Cited PatentFiling datePublication dateApplicantTitle
US3526598 *May 2, 1968Sep 1, 1970Bell & Howell CoManufacture of magnetic recording media
US4153754 *Apr 10, 1978May 8, 1979U.S. Philips CorporationMagnetic recording medium in which an N-acylsarcosine derivative is used as a dispersing agent
US4333988 *Sep 11, 1979Jun 8, 1982Fuji Photo Film Co., Ltd.Polyurethanes, chloroacrylonitrile polymers
US4460653 *Oct 24, 1983Jul 17, 1984Tdk CorporationVinyl chloride copolymer
US4476035 *Dec 28, 1982Oct 9, 1984Denki Kagaku Kogyo Kabushiki KaishaVinylchoride-vinyl carboxylate-vinyl alcohol-unsaturated dicarboxylic acid interpolymer, polyurethane
US4507217 *May 12, 1983Mar 26, 1985Lipid Specialties, Inc.Phospholipids, dispersants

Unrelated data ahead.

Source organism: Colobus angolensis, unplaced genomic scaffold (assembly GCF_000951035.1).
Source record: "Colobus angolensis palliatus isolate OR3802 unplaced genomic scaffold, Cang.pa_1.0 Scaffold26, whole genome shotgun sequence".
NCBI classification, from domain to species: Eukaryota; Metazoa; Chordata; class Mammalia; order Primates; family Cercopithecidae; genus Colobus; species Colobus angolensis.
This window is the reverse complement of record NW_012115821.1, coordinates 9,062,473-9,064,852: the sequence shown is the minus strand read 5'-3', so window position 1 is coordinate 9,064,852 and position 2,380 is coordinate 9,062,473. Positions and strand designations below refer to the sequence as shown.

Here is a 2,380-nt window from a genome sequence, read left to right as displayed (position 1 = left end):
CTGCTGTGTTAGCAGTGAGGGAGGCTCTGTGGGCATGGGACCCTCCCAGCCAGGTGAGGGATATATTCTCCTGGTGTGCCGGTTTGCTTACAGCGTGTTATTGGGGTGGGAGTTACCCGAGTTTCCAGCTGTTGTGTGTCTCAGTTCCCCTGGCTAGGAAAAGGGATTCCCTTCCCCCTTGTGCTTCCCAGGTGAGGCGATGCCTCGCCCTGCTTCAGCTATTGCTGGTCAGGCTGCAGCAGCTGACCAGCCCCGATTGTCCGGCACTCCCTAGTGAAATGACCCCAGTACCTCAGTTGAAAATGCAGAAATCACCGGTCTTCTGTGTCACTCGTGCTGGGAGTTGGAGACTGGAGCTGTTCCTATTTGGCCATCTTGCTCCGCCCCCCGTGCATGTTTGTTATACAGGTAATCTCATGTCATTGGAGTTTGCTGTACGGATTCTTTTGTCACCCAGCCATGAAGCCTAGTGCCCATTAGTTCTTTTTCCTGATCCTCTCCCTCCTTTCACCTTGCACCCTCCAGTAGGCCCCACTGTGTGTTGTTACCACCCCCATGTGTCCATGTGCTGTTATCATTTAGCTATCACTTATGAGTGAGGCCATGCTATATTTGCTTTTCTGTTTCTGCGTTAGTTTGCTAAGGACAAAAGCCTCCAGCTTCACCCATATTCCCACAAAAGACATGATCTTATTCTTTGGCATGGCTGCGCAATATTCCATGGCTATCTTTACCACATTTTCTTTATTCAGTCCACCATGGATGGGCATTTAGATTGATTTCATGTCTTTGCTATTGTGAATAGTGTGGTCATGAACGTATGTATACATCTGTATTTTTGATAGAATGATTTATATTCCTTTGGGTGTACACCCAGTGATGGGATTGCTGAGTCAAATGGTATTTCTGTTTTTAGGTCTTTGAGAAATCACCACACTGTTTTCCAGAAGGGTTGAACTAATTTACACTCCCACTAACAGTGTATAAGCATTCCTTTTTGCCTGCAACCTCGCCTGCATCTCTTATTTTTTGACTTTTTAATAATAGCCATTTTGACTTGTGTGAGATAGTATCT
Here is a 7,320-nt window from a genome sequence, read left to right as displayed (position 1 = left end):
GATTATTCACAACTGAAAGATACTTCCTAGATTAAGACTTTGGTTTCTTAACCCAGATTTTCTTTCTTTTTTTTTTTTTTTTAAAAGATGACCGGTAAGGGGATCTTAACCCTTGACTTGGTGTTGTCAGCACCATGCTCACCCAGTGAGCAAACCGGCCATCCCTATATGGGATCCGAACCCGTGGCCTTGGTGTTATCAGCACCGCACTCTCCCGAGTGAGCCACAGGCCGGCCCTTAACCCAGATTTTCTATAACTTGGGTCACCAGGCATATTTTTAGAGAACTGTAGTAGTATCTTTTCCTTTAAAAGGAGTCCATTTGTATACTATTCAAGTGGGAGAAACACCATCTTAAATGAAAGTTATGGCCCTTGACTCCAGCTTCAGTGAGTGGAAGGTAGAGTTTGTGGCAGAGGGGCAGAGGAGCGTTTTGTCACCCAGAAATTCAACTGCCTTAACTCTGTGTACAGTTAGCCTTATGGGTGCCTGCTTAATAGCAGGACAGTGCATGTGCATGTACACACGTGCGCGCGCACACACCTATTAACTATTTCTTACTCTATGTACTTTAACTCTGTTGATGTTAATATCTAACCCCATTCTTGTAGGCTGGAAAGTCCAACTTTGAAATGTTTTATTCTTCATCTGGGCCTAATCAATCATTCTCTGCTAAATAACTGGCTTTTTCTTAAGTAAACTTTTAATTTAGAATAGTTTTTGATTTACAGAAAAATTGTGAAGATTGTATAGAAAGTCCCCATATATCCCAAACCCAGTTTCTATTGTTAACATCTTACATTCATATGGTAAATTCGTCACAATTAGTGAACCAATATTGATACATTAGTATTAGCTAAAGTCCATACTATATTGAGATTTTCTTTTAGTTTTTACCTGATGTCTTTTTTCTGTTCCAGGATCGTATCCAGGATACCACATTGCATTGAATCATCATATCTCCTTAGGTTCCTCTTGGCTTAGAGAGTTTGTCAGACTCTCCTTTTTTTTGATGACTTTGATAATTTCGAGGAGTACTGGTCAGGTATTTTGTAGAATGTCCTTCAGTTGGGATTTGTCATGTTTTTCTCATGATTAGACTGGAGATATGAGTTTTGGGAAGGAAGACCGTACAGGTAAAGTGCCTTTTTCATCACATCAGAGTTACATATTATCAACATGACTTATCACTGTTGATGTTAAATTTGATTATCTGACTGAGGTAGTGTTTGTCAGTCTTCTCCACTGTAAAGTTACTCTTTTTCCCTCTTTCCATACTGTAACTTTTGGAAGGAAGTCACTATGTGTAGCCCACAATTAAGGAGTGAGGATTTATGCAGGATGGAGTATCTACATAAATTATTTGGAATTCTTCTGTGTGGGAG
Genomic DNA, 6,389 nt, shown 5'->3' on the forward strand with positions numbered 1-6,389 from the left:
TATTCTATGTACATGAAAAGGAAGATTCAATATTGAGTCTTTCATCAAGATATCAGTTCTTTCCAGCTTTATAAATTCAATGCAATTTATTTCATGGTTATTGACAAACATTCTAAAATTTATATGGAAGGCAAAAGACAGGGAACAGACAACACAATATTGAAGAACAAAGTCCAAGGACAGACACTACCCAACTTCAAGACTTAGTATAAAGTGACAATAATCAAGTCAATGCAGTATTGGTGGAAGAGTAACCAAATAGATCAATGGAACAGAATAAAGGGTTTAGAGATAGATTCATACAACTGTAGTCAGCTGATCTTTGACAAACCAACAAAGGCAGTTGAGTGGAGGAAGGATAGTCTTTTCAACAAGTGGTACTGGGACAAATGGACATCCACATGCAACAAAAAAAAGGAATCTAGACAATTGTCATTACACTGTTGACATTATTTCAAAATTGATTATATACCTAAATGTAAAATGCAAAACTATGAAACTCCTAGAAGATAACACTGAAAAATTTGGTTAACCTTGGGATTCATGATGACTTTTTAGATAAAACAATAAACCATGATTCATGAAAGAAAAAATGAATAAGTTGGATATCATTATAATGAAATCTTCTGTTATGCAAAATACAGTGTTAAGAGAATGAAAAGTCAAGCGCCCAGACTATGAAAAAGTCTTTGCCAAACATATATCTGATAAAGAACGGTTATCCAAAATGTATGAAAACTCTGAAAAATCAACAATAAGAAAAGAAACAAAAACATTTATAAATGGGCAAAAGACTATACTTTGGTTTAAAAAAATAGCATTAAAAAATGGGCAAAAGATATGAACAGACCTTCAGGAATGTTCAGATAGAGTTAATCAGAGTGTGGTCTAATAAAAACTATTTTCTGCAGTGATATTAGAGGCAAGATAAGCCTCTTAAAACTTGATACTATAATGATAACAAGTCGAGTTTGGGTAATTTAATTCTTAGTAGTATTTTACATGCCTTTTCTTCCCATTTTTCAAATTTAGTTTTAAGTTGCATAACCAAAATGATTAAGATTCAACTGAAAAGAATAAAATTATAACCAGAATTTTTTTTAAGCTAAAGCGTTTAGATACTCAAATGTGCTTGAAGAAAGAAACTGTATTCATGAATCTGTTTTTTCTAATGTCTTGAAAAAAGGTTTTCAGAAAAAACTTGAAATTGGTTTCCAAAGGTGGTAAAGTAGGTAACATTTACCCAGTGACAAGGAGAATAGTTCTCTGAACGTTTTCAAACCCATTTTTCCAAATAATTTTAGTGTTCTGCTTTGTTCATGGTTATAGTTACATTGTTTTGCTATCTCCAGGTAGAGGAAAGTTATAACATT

US4520079 *Oct 15, 1982May 28, 1985Sony CorporationMagnetic recording medium
US4543312 *Apr 26, 1983Sep 24, 1985Canon Kabushiki KaishaMagnetic toner comprising magnetic powders having controlled size distribution
Referenced by
Citing PatentFiling datePublication dateApplicantTitle
US4707410 *Sep 5, 1986Nov 17, 1987Nippon Zeon Co., Ltd.Magnetic recording media
US4707411 *May 13, 1985Nov 17, 1987Nippon Zeon Co., Ltd.Vinyl chloride polymers
US4715977 *Oct 2, 1986Dec 29, 1987Union Carbide CorporationGood rheology
US4716077 *Jul 11, 1986Dec 29, 1987Fuji Photo Film Co., Ltd.Magnetic recording medium
US4731292 *Nov 14, 1986Mar 15, 1988Konishiroku Photo Industry Co., Ltd.Magnetic recording medium
US4734330 *Jul 2, 1986Mar 29, 1988Sony CorporationMagnetic recording medium
US4743501 *Nov 26, 1986May 10, 1988Tdk CorporationMagnetic recording medium
US4748084 *Oct 31, 1986May 31, 1988Nippon Zeon Co., Ltd.Magnetic recording medium